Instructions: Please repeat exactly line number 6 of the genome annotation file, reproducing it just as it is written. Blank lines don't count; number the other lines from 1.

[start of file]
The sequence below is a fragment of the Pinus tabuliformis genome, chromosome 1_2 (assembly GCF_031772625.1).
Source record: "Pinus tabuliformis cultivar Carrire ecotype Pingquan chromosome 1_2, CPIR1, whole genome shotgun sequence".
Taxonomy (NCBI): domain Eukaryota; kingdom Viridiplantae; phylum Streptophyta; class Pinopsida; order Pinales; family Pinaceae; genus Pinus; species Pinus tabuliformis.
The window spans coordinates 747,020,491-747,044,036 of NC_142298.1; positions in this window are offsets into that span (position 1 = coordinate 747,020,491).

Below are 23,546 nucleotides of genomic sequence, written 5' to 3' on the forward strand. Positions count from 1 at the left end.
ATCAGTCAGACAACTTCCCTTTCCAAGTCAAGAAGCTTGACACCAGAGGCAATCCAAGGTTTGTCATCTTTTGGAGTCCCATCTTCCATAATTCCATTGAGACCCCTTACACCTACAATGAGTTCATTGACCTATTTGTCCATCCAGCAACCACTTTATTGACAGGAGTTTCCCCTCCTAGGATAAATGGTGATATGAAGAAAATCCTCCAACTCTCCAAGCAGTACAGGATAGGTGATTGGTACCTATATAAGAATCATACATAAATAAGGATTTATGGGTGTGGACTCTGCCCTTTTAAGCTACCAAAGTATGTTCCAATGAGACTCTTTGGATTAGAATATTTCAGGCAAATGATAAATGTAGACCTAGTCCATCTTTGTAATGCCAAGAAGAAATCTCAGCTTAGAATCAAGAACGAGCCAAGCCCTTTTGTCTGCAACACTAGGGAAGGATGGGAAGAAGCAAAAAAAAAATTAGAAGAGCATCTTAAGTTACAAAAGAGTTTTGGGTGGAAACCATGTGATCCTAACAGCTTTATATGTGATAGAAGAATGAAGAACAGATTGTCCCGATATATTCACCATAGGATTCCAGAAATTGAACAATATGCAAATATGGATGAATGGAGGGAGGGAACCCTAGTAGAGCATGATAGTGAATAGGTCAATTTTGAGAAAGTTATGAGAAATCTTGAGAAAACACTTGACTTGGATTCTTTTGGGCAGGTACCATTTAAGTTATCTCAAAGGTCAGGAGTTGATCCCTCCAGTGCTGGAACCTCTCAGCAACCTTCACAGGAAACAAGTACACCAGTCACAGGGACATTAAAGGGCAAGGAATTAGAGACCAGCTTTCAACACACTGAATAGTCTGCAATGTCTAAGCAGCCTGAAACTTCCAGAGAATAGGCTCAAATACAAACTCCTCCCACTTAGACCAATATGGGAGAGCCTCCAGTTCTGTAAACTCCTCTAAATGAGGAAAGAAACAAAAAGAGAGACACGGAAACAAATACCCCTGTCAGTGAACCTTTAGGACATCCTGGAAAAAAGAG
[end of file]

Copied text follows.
ATCAGTCAGACAACTTCCCTTTCCAAGTCAAGAAGCTTGACACCAGAGGCAATCCAAGGTTTGTCATCTTTTGGAGTCCCATCTTCCATAATTCCATTGAGACCCCTTACACCTACAATGAGTTCATTGACCTATTTGTCCATCCAGCAACCACTTTATTGACAGGAGTTTCCCCTCCTAGGATAAATGGTGATATGAAGAAAATCCTCCAACTCTCCAAGCAGTACAGGATAGGTGATTGGTACCTATATAAGAATCATACATAAATAAGGATTTATGGGTGTGGACTCTGCCCTTTTAAGCTACCAAAGTATGTTCCAATGAGACTCTTTGGATTAGAATATTTCAGGCAAATGATAAATGTAGACCTAGTCCATCTTTGTAATGCCAAGAAGAAATCTCAGCTTAGAATCAAGAACGAGCCAAGCCCTTTTGTCTGCAACACTAGGGAAGGATGGGAAGAAGCAAAAAAAAAATTAGAAGAGCATCTTAAGTTACAAAAGAGTTTTGGGTGGAAACCATGTGATCCTAACAGCTTTATATGTGATAGAAGAATGAAGAACAGATTGTCCCGATATATTCACCATAGGATTCCAGAAATTGAACAATATGCAAATATGGATGAATGGAGGGAGGGAACCCTAGTAGAGCATGATAGTGAATAGGTCAATTTTGAGAAAGTTATGAGAAATCTTGAGAAAACACTTGACTTGGATTCTTTTGGGCAGGTACCATTTAAGTTATCTCAAAGGTCAGGAGTTGATCCCTCCAGTGCTGGAACCTCTCAGCAACCTTCACAGGAAACAAGTACACCAGTCACAGGGACATTAAAGGGCAAGGAATTAGAGACCAGCTTTCAACACACTGAATAGTCTGCAATGTCTAAGCAGCCTGAAACTTCCAGAGAATAGGCTCAAATACAAACTCCTCCCACTTAGACCAATATGGGAGAGCCTCCAGTTCTGTAAACTCCTCTAAATGAGGAAAGAAACAAAAAGAGAGACACGGAAACAAATACCCCTGTCAGTGAACCTTTAGGACATCCTGGAAAAAAGAG